So far, however, only one process for the production of a cellulose fibre of the Lyocell type has achieved industrial-scale realization. In this process, N-methylmorpholine-N-oxide (NMMO) is used as a solvent. Such a process is described for instance in U.S. Pat. No. 4,246,221 and provides fibres which present a high tensile strength, a high wet-modulus and a high loop strength.

However, the usefulness of plane fibre assemblies, for example fabrics, made from the above fibres, is significantly restricted by the pronounced tendency of the fibres to fibrillate when wet. Fibrillation means the breaking up of the fibre in the longitudinal direction at mechanical stress in a wet condition, so that the fibre gets hairy, or furry. A fabric made from these fibres and dyed significantly loses color intensity as it is washed several times. Additionally, light stripes are formed at the abrasion and crease edges. The reason may be that the fibres consist of fibrils which are arranged in the longitudinal direction of the fibre axis and that there is only little crosslinking between these.

WO 92/14871 describes a process for the production of a fibre having a reduced tendency to fibrillation. The reduced tendency to fibrillation is attained by providing all the baths with which the fibre is contacted before the first drying with a maximum pH value of 8.5.

WO 92/07124 also describes a process for the production of a fibre having a reduced tendency to fibrillation, according to which the not dried fibre is treated with a cationic polymer. As such, a polymer with imidazole and azetidine groups is mentioned. Additionally, there may be carried out a treatment with an emulsifiable polymer, such as polyethylene or polyvinylacetate, or a crosslinking with glyoxal.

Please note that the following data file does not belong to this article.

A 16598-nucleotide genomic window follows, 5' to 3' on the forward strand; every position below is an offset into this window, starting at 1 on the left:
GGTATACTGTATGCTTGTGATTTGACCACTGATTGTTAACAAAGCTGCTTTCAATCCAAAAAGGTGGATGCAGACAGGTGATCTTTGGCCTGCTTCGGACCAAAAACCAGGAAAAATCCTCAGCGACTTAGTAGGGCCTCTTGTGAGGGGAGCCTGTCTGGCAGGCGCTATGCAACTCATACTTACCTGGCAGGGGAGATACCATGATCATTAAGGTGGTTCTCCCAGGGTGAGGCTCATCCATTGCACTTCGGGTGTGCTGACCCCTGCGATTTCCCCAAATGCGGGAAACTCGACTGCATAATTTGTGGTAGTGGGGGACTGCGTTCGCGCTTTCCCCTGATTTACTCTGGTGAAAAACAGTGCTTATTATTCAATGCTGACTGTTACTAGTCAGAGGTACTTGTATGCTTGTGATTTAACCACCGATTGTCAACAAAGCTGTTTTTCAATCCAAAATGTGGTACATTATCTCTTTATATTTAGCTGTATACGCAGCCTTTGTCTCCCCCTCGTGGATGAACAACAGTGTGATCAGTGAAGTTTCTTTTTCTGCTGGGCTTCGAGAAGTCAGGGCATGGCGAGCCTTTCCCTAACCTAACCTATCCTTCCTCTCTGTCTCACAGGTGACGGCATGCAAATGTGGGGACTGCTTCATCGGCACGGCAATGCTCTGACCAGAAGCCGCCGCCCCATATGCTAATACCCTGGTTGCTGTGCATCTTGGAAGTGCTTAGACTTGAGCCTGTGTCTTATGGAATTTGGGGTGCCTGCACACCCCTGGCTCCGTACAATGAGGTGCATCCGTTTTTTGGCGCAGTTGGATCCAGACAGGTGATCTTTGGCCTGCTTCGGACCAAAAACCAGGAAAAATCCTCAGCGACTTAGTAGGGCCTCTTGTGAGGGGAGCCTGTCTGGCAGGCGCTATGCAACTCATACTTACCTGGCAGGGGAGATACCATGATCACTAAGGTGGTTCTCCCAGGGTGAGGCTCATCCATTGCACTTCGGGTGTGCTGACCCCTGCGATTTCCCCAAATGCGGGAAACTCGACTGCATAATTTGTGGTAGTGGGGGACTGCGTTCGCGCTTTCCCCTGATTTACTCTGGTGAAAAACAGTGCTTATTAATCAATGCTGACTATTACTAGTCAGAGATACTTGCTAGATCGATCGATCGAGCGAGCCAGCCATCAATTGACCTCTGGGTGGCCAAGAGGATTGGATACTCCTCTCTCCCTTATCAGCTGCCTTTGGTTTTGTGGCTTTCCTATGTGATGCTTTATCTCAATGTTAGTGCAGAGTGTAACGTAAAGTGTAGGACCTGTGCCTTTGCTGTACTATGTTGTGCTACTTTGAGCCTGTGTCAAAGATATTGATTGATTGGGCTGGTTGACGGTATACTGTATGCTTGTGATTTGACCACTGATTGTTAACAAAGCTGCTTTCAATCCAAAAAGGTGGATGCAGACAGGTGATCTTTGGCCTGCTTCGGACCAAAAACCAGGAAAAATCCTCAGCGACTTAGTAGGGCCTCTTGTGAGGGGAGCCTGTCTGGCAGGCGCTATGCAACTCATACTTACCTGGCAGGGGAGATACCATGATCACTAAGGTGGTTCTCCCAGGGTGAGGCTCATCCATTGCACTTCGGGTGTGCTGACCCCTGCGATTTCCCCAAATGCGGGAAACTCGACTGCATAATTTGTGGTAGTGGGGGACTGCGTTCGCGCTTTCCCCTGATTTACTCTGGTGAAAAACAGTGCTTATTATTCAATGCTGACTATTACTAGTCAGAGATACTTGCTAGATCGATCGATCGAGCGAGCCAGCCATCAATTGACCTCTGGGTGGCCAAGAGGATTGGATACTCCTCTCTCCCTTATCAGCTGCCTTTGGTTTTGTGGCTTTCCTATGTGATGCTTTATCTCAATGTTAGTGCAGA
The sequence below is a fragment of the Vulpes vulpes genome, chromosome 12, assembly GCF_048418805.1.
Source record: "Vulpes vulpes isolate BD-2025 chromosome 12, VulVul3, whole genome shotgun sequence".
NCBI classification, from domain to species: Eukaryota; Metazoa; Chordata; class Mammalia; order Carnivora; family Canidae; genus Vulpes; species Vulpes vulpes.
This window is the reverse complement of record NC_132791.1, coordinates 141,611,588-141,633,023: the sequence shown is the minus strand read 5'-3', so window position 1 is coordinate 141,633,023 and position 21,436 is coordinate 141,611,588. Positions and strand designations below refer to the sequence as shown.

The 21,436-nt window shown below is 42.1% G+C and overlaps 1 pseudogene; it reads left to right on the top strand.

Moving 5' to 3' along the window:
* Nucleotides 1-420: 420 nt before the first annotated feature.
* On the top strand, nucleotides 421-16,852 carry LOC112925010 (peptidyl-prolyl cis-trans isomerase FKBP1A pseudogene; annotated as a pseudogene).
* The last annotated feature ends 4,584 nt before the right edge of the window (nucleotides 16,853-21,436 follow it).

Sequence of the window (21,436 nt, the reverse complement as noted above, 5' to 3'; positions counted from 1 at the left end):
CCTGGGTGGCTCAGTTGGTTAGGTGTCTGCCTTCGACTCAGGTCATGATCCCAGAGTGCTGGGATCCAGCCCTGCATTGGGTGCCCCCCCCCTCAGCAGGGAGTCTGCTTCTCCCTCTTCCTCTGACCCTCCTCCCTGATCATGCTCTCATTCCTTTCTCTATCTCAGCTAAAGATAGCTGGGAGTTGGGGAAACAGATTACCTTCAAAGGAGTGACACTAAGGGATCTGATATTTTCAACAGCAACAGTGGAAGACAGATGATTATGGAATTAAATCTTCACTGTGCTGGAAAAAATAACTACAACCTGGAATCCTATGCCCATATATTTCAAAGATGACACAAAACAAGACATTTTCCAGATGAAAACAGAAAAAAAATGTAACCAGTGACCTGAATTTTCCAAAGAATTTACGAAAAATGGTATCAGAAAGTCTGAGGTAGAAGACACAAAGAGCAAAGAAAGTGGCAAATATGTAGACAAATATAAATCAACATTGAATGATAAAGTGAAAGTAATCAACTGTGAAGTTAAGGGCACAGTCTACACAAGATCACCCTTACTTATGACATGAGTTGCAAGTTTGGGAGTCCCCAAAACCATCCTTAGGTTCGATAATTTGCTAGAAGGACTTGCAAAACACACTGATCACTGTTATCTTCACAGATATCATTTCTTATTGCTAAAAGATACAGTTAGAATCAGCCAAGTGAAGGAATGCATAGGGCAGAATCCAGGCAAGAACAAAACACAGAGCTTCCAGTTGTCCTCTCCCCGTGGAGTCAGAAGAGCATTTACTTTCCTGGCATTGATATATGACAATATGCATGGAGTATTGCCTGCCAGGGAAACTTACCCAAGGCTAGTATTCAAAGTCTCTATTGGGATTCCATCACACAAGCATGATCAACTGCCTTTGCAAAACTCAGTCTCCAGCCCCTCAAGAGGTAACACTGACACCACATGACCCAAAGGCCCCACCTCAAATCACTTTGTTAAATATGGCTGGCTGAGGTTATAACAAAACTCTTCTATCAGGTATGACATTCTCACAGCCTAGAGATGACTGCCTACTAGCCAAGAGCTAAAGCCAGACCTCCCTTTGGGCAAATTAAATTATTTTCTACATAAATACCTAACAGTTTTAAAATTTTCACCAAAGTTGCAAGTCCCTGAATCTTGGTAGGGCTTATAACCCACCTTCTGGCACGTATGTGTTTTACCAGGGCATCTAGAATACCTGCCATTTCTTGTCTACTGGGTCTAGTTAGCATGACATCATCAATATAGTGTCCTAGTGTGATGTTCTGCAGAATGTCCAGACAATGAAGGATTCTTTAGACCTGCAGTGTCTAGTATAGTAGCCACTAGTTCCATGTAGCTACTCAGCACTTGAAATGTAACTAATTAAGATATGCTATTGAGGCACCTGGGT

SUMMARY OF THE INVENTION

In a lecture given by S. Mortimer at the CELLUCON conference in 1993 in Lund, Sweden, it was mentioned that the tendency to fibrillation rises as drawing is increased.

It has been shown that the known cellulose fibres of the Lyocell type still leave something to be desired in terms of tendency to fibrillation, and thus it is the object of the present invention to provide a cellulose fibre of the Lyocell type having a further reduced tendency to fibrillation.

This objective is attained in a process described at the beginning by carrying out the process in a way that the mathematical expression

51.4+0.33D+1937M2 -7.18T-0.094L-2.50F+0.045F2

wherein D is the spinning hole diameter in μm, M is the dope output per hole in g/min, T is the titer of the individual filament in dtex, L is the length of the air gap in mm and F is the humidity of the air in the air gap in g of water/kg of air, does not exceed the number 10, with the provision that the length of the air gap is provided greater than 30 mm.

The invention is based on the finding that by adjusting the spinning parameters, the structure of the cellulose fibre can be influenced in such a positive way that a fibre having a reduced tendency to fibrillation is formed.

DETAILED DESCRIPTION OF THE PREFERRED EMBODIMENT

A preferred embodiment of the process according to the invention consists in carrying out the process in such a way that the mathematical expression does not exceed the number 5.

The totalling parameters of titer, dope output per spinning hole, length of air gap and humidity in the air gap are interrelated by the above mathematical expression in terms of their effect upon the fibrillation behavior of the fibres, i.e., a modification of a paramenter having a negative effect on fibrillation can be offset by a suitable adjustment of one or more other parameters. Naturally, there will be limits imposed by economic or technical circumstances, e.g., a dope throughput of 0.01 g/hole/min provides excellent conditions for the spinning of a fibre having a reduced tendency to fibrillation, but is inconvenient for economic reasons. Therefore, a dope throughput of from 0.025 to 0.05 g/hole/min is preferred.

It has been further shown that great air gap lengths have a positive effect on the fibrillation behavior, but that with the small hole/hole-distances used in staple fibre spinnerets they lead relatively quickly to the ocurrence of spinning defects. Thus, an air gap length of smaller than 100 mm is preferred.